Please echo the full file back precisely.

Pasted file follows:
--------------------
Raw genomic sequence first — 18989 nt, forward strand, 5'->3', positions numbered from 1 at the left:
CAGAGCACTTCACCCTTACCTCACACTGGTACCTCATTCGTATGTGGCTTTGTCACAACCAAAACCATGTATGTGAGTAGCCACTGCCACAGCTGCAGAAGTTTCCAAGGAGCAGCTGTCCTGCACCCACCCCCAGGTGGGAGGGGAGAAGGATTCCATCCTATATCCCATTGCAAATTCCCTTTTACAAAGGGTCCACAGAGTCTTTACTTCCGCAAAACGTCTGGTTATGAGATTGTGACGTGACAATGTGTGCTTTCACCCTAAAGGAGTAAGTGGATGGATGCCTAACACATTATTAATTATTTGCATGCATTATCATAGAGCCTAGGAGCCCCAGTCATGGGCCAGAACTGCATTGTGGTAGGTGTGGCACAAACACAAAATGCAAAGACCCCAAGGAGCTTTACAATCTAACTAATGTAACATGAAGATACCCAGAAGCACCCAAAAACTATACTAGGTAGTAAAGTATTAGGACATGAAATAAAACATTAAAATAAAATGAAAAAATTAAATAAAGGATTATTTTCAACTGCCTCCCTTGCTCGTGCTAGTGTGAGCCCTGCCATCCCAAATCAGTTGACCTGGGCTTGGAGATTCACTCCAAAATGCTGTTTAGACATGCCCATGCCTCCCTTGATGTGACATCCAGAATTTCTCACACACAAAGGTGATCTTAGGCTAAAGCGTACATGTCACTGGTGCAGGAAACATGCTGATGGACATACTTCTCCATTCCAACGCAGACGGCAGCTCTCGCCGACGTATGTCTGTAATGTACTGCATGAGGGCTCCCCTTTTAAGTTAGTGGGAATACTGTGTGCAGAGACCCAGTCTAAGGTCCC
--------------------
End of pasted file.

Raw genomic sequence first — 18989 nt, forward strand, 5'->3', positions numbered from 1 at the left:
CAGAGCACTTCACCCTTACCTCACACTGGTACCTCATTCGTATGTGGCTTTGTCACAACCAAAACCATGTATGTGAGTAGCCACTGCCACAGCTGCAGAAGTTTCCAAGGAGCAGCTGTCCTGCACCCACCCCCAGGTGGGAGGGGAGAAGGATTCCATCCTATATCCCATTGCAAATTCCCTTTTACAAAGGGTCCACAGAGTCTTTACTTCCGCAAAACGTCTGGTTATGAGATTGTGACGTGACAATGTGTGCTTTCACCCTAAAGGAGTAAGTGGATGGATGCCTAACACATTATTAATTATTTGCATGCATTATCATAGAGCCTAGGAGCCCCAGTCATGGGCCAGAACTGCATTGTGGTAGGTGTGGCACAAACACAAAATGCAAAGACCCCAAGGAGCTTTACAATCTAACTAATGTAACATGAAGATACCCAGAAGCACCCAAAAACTATACTAGGTAGTAAAGTATTAGGACATGAAATAAAACATTAAAATAAAATGAAAAAATTAAATAAAGGATTATTTTCAACTGCCTCCCTTGCTCGTGCTAGTGTGAGCCCTGCCATCCCAAATCAGTTGACCTGGGCTTGGAGATTCACTCCAAAATGCTGTTTAGACATGCCCATGCCTCCCTTGATGTGACATCCAGAATTTCTCACACACAAAGGTGATCTTAGGCTAAAGCGTACATGTCACTGGTGCAGGAAACATGCTGATGGACATACTTCTCCATTCCAACGCAGACGGCAGCTCTCGCCGACGTATGTCTGTAATGTACTGCATGAGGGCTCCCCTTTTAAGTTAGTGGGAATACTGTGTGCAGAGACCCAGTCTAAGGTCCC